might encounter raw error data with no UI.  It never occurred to me to 
ship an application without error handling, and back then I'd never used 
LC's so I just assumed it was at least as good as my own.


Since then I've learned that providing any UI for error handling at all 
is turned OFF by default.


Off.

As in, "Let's make providing a near-useless solution the thing we guide 
new developers to deliver to their customers."


I was brainstorming with Mark Wieder a few weeks ago about adding static 
analysis to IDE error reporting, aiming for something closer to the 
helpful guidance Clang provides.  Even if we did little more than show 
the var values causing something to trip up, it would save tremendous 
time. Aiming higher seems useful. Other tools are getting better all the 
time.


And that's for just the IDE. If LC devs are comfortable with 
state-of-the-art-circa-2003, what we have in the IDE is at least adequate.


For end-users, though, that's where we really want to shine. It's where 
we NEED to shine.


We want new devs picking up LC to look like heroes, and to deliver that 
high-quality experience with less effort than they'd put in with other 
tools.


That's the point. That's why we use LC.

If we can't do that, why are we here?

Everything is undergoing perpetual change. With products there's new 
customer acquisition on the one side, and attrition on the other. As 
long as change is happening, why not direct some of it? Why not aim a 
little higher, to reduce attrition while attracting new users? Sure, 
we'd all like to see that happen, but a hundred paper cuts unattended 
undermine that goal.


And as paper cuts go, error handling cuts deep. It only happen when 
something went wrong. It's an especially sensitive moment in the user 
journey.  We can either lose the user's trust, or retain it.  So much 
about the confidence end-users have in our work hinges on how we handle 
when things go wrong.


Why not aim higher than the least useful experience?

Or to put this more clearly:

254,11,34
301,2,43
262,67,1
12,22,1
132,1,44
73,68,1
241,67,1
353,0,0
433,2,0
201,0,0
88,3,22
322,4,20
568,22,0

--
 Richard Gaskin
 Fourth World Systems



J. Landman Gay wrote:

On 11/10/20 1:14 AM, Richard Gaskin via use-livecode wrote:

J. Landman Gay wrote:

 > On 11/9/20 3:54 PM, Richard Gaskin via use-livecode wrote:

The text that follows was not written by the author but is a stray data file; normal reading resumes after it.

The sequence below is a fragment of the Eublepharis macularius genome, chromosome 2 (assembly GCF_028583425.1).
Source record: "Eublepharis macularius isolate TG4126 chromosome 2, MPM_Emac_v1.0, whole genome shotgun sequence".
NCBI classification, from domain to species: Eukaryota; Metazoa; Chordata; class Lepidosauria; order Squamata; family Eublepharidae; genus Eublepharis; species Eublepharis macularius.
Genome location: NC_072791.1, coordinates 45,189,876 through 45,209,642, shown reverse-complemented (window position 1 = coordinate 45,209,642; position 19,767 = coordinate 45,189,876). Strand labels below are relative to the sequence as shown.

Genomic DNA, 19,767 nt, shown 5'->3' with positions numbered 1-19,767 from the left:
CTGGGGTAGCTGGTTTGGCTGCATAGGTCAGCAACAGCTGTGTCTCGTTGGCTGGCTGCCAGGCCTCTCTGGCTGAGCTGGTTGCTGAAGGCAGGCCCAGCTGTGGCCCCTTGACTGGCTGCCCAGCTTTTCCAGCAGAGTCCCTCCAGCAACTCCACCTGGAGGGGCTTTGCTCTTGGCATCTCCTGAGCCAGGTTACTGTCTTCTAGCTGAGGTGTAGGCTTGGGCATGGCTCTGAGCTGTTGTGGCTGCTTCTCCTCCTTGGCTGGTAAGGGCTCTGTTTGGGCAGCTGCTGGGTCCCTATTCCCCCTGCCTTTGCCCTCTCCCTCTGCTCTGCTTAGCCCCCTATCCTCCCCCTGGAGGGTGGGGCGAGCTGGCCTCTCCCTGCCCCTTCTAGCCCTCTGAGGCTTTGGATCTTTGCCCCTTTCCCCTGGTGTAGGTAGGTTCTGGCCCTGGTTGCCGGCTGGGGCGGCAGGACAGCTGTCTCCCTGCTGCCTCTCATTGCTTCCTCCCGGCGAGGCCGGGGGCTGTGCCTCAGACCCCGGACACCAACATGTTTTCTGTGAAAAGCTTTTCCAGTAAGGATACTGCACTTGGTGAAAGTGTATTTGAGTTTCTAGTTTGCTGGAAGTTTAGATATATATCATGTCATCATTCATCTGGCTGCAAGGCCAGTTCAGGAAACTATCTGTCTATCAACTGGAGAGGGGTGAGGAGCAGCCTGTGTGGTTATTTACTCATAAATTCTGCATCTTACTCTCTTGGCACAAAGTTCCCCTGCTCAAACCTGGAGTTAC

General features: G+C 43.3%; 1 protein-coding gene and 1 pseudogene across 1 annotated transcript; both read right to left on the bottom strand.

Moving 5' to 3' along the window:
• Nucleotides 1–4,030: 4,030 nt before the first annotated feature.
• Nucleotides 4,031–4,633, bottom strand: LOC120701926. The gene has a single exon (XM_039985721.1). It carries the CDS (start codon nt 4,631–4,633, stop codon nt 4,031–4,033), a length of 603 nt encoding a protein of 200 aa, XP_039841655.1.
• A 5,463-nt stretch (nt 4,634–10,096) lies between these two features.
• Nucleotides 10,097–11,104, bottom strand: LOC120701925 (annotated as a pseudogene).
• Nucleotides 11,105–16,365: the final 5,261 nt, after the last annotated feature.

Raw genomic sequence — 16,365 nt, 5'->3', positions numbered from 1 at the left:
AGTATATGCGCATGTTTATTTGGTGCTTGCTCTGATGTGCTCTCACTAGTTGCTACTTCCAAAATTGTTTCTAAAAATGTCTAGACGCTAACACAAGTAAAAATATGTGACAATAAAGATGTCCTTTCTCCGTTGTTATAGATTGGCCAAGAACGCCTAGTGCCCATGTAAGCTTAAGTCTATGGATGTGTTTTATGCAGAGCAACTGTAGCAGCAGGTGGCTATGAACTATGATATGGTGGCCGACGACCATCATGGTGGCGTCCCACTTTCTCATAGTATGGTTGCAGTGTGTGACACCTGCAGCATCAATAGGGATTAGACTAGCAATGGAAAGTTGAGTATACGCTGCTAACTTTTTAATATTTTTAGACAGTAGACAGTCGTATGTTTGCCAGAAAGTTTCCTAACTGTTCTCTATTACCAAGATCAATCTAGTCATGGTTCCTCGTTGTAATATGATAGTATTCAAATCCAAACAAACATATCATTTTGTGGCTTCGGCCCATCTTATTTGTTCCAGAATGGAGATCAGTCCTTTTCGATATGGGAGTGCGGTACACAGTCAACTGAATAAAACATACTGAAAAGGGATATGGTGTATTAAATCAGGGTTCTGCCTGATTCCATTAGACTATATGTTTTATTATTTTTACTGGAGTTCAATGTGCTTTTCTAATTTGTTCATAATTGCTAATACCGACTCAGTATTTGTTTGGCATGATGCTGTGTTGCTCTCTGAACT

>> And WTH happened to LC's error reporting dialog?
 >
 > Standalones have always reported this way on both desktop and mobile.
 > It is up to the developer to include the translated references if
 > they want to see those. Generally I don't bother, I provide the
 > optional built-in ability to send email to support or save a file.
 > I can translate the numbers myself since the meanings usually mean
 > nothing to the end-user anyway.

I've been using my own error-reporting for so long I can't recall seeing the default standalone 
handling.


I have made a couple of quickies where I just used LC's error reporting, but clumsy as that 
design is at least the output from the "Send Report" button is more useful than the raw list of 
triplet integers. >

How has such ungraceful error handling become acceptable?

Why is the least useful thing the easiest for new developers to do?

Shouldn't it be easy for LC devs to deliver a great application experience?



I can't remember a time when it *didn't* report the triplets outside of the IDE. That's why you 
and I wrote the Error Lookup stack. ;)


--
Jacqueline Landman Gay | jacque at hyperactivesw.com
HyperActive Software   | http://www.hyperactivesw.com



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Re: Windows startup issue

2020-11-09 Thread Richard Gaskin via use-livecode

J. Landman Gay wrote:

> On 11/9/20 3:54 PM, Richard Gaskin via use-livecode wrote:
>> And WTH happened to LC's error reporting dialog?
>
> Standalones have always reported this way on both desktop and mobile.
> It is up to the developer to include the translated references if